Consilio In Action: A Problem-Solving Partner in Complex, eDiscovery-Intensive Litigation

Even in the most straightforward litigation, eDiscovery can be challenging. But in an incredibly complex case, when eDiscovery becomes a massive undertaking, it’s critically important to work with the right legal consulting and service company.

Alex Ehmke, a senior associate at Latham & Watkins, knows that all too well. When faced with a very complicated, eDiscovery-intensive matter involving more than 100 individual arbitrations and more than a dozen regulatory actions—each with its own discovery rules and parameters—the firm leveraged the expertise of Consilio to get the job done. “They’re problem-solvers, not order-takers, and that makes all the difference,” he says.

Not Your Average eDiscovery Consulting and Service Company

As a senior associate in Latham’s Litigation and Trial Department who regularly works on regulatory investigations, securities litigation and complex commercial litigation, Alex has considerable experience with the complexities of eDiscovery—he has become very familiar with the technology and service providers operating in the space, and it has developed into one of his strongest skill sets.

Alex had already worked with Consilio for years, including at his prior firm, before joining his current firm in 2019. By that time, the client already had a preexisting relationship with Consilio, so he was happy to renew that connection.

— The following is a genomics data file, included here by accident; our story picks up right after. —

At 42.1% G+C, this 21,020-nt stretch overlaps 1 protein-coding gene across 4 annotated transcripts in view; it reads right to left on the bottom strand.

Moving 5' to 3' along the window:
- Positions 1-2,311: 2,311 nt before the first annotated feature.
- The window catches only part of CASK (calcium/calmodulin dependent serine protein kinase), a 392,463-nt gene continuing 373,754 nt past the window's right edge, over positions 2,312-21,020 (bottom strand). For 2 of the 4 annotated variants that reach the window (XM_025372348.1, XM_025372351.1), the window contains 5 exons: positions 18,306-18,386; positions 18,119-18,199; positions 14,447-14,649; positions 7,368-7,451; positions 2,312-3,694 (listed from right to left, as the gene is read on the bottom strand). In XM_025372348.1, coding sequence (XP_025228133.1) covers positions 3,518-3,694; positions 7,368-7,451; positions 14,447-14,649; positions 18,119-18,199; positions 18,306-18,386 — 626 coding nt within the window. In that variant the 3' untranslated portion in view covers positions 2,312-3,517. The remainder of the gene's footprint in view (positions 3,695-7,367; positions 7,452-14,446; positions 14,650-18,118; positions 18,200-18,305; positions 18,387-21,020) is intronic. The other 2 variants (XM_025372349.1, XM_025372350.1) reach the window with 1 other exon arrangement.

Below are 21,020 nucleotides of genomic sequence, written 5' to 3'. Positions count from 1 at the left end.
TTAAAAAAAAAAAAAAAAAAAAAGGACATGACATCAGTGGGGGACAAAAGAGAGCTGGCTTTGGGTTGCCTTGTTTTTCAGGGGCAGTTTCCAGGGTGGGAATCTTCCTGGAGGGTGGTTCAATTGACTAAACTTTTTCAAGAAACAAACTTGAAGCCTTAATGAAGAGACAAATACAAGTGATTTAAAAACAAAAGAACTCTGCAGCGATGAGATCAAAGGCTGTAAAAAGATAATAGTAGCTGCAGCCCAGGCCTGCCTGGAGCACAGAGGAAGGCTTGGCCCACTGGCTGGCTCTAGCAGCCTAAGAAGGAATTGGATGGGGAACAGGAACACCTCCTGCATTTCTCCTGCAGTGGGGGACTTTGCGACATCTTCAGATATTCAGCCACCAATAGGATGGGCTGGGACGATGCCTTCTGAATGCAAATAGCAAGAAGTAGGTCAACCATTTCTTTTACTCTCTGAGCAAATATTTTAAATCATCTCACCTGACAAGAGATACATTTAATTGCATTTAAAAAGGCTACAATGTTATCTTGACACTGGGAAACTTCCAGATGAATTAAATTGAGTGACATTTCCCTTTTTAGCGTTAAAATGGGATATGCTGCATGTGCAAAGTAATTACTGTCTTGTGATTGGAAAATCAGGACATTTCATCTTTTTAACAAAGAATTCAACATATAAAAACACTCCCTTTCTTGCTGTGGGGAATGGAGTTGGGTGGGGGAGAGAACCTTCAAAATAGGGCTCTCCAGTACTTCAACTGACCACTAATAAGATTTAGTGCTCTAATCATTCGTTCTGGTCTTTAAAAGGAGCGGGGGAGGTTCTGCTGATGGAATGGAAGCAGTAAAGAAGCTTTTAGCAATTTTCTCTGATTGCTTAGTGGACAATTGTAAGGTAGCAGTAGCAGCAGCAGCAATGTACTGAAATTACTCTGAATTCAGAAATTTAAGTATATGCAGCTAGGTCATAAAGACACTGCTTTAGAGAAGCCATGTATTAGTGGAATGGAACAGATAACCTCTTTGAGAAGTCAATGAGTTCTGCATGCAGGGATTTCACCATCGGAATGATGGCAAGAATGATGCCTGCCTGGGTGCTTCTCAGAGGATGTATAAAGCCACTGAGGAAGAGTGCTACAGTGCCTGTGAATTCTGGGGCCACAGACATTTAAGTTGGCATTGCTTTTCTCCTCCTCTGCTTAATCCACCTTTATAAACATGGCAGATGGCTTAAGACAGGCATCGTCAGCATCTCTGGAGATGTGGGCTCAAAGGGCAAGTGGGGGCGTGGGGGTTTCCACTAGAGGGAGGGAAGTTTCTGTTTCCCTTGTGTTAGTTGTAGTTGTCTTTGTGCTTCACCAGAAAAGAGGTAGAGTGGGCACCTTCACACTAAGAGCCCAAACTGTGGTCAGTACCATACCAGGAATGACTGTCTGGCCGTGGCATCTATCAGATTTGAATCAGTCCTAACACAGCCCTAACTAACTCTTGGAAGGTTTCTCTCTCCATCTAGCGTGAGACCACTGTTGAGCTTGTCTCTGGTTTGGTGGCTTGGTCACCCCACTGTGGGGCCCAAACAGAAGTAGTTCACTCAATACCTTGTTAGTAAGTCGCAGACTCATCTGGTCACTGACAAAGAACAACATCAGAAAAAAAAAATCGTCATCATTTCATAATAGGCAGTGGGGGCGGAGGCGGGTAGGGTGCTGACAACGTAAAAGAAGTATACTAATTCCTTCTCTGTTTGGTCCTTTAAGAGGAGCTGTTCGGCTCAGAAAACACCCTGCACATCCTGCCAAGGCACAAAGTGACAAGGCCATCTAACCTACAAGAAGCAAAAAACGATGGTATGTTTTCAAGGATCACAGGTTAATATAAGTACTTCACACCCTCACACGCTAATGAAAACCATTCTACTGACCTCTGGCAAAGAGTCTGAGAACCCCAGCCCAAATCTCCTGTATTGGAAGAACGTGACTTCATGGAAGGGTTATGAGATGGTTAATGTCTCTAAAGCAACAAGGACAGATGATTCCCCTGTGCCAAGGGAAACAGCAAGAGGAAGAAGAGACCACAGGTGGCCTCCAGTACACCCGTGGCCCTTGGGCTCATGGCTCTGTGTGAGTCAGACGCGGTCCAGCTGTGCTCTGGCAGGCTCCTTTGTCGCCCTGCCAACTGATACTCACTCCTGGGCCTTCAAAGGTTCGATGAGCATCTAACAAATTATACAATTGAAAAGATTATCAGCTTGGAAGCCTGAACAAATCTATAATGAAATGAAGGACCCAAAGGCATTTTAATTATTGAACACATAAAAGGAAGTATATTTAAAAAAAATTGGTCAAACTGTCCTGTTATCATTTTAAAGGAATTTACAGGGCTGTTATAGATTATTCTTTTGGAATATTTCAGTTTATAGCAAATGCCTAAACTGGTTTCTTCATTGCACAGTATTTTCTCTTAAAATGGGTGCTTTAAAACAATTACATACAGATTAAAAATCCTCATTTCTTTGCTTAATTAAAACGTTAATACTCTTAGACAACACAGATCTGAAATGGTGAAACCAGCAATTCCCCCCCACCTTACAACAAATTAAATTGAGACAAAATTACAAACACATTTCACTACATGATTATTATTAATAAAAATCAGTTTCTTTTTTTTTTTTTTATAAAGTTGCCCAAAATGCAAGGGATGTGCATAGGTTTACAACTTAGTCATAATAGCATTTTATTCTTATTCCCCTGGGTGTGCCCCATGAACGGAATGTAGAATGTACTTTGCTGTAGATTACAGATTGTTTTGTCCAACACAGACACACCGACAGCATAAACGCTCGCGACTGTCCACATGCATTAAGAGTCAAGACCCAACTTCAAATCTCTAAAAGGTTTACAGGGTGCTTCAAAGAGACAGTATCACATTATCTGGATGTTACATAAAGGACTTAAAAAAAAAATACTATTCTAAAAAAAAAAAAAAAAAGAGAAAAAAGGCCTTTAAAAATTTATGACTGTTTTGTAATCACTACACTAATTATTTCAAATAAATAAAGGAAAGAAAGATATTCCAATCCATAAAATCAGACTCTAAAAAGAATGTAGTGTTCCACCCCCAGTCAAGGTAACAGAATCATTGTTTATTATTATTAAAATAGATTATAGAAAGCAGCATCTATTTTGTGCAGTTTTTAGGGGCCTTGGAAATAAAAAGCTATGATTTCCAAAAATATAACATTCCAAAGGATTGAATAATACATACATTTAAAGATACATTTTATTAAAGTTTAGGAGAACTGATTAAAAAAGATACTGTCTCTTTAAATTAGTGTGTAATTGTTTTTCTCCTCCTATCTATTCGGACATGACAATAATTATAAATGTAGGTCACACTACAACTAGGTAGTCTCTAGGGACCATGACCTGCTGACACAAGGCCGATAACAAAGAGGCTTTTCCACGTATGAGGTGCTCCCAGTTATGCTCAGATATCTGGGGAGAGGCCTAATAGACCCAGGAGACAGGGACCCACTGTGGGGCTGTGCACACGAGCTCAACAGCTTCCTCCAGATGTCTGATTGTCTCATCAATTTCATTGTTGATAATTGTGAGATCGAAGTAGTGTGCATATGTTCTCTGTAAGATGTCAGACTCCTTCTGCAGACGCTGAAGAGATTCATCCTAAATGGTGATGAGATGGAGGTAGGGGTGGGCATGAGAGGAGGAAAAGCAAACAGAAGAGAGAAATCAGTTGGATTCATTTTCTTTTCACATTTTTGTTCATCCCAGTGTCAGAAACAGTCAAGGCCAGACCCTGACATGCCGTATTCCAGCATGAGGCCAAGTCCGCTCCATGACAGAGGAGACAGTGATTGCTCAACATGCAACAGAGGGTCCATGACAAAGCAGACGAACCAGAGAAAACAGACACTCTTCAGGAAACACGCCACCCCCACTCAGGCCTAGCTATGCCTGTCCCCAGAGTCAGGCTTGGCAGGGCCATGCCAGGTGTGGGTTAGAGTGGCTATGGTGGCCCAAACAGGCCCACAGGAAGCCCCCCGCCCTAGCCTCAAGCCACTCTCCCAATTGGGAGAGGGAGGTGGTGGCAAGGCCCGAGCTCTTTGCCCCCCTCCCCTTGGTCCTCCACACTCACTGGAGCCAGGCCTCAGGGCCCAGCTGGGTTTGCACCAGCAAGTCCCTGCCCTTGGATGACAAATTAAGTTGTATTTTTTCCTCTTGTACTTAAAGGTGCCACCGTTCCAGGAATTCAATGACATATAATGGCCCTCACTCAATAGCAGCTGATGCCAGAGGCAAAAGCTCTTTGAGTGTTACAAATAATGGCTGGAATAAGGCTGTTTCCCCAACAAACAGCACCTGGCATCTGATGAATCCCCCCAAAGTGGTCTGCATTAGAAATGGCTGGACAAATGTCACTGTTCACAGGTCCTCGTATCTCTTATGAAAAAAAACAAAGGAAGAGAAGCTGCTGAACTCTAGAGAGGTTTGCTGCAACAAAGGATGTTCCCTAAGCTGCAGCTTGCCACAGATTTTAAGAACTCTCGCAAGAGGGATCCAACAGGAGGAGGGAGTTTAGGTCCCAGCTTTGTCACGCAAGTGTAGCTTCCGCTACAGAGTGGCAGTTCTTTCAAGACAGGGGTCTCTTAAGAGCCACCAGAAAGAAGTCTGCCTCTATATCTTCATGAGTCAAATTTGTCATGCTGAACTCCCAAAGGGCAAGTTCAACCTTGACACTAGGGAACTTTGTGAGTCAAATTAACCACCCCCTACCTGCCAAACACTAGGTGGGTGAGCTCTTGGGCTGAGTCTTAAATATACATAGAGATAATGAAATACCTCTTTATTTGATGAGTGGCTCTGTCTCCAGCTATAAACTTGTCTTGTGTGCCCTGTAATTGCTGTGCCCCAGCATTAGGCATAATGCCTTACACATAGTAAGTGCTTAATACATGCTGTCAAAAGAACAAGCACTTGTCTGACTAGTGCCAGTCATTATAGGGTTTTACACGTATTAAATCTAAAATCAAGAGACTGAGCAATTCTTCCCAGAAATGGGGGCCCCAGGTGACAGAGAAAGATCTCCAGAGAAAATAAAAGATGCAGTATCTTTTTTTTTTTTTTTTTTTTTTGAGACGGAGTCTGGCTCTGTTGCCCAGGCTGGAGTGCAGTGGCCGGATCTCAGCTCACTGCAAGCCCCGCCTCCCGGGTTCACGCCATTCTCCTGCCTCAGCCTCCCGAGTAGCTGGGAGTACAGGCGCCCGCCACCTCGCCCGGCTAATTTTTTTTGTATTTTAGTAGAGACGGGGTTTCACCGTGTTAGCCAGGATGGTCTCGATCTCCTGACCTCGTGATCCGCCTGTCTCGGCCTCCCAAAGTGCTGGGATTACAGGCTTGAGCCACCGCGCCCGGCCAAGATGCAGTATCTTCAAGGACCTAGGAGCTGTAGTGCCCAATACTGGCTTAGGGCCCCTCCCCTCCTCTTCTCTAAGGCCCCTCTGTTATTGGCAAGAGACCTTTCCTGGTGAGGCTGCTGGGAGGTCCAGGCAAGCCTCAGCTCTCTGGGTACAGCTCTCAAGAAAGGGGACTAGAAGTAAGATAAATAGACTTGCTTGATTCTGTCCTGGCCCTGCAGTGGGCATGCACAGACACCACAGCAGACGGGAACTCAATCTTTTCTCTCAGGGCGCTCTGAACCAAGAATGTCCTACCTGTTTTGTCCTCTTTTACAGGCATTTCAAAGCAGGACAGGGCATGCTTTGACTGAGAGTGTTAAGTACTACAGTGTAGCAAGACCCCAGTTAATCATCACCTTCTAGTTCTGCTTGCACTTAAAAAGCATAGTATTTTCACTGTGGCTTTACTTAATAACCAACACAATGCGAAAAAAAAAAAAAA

It wasn’t long before he was working closely with his Consilio project management team. That team included project managers Matthew Arb and Brooke Blake. As Alex noted, the challenges in his case required far more communication and coordination with Consilio than you would normally expect between an eDiscovery service provider and the legal team.

When comparing Consilio to other major eDiscovery companies that Alex has worked with on complex commercial litigation matters, Alex says, “The contrast could not be more stark. Many vendors are very technically competent and qualified, but they almost work like a conveyor belt: tasks are given to them, they do them correctly, they report back, and then they wait for the next task.”

His experience with Consilio has been quite the opposite. “They’ve been problem-solvers and partners,” Alex explains. Having Consilio in the driver’s seat for one of the most complex matters in his career has made all the difference in making progress on the case efficient and cost-effective.

A Critical Partner on a Matter That’s as Complex as They Come